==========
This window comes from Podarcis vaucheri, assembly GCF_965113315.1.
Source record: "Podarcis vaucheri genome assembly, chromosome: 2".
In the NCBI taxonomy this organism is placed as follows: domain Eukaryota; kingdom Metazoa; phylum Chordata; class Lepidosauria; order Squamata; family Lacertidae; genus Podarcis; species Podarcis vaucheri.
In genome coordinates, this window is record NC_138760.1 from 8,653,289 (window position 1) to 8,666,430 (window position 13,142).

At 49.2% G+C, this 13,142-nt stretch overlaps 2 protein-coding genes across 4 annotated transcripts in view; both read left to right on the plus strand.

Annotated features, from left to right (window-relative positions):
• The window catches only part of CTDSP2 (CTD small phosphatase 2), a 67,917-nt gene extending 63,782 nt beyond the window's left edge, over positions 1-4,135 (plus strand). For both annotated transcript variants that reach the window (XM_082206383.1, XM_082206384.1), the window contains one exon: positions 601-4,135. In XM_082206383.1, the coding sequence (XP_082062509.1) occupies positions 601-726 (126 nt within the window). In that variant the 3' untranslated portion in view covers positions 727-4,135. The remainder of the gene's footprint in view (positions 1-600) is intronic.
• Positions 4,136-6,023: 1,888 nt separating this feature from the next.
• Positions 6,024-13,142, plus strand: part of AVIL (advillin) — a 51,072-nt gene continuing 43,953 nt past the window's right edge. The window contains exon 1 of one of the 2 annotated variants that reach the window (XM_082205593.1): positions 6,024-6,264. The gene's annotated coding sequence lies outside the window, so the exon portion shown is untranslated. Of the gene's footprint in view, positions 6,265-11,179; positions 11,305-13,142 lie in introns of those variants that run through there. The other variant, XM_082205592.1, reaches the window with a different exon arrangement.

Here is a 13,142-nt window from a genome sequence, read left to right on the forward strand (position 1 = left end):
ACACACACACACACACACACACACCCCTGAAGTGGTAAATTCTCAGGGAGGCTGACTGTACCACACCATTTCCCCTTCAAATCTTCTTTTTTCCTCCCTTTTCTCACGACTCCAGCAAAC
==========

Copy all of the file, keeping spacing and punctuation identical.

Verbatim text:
This window comes from Podarcis vaucheri, assembly GCF_965113315.1.
Source record: "Podarcis vaucheri genome assembly, chromosome: 2".
In the NCBI taxonomy this organism is placed as follows: domain Eukaryota; kingdom Metazoa; phylum Chordata; class Lepidosauria; order Squamata; family Lacertidae; genus Podarcis; species Podarcis vaucheri.
In genome coordinates, this window is record NC_138760.1 from 8,653,289 (window position 1) to 8,666,430 (window position 13,142).

At 49.2% G+C, this 13,142-nt stretch overlaps 2 protein-coding genes across 4 annotated transcripts in view; both read left to right on the plus strand.

Annotated features, from left to right (window-relative positions):
• The window catches only part of CTDSP2 (CTD small phosphatase 2), a 67,917-nt gene extending 63,782 nt beyond the window's left edge, over positions 1-4,135 (plus strand). For both annotated transcript variants that reach the window (XM_082206383.1, XM_082206384.1), the window contains one exon: positions 601-4,135. In XM_082206383.1, the coding sequence (XP_082062509.1) occupies positions 601-726 (126 nt within the window). In that variant the 3' untranslated portion in view covers positions 727-4,135. The remainder of the gene's footprint in view (positions 1-600) is intronic.
• Positions 4,136-6,023: 1,888 nt separating this feature from the next.
• Positions 6,024-13,142, plus strand: part of AVIL (advillin) — a 51,072-nt gene continuing 43,953 nt past the window's right edge. The window contains exon 1 of one of the 2 annotated variants that reach the window (XM_082205593.1): positions 6,024-6,264. The gene's annotated coding sequence lies outside the window, so the exon portion shown is untranslated. Of the gene's footprint in view, positions 6,265-11,179; positions 11,305-13,142 lie in introns of those variants that run through there. The other variant, XM_082205592.1, reaches the window with a different exon arrangement.

Here is a 13,142-nt window from a genome sequence, read left to right on the forward strand (position 1 = left end):
ACACACACACACACACACACACACCCCTGAAGTGGTAAATTCTCAGGGAGGCTGACTGTACCACACCATTTCCCCTTCAAATCTTCTTTTTTCCTCCCTTTTCTCACGACTCCAGCAAAC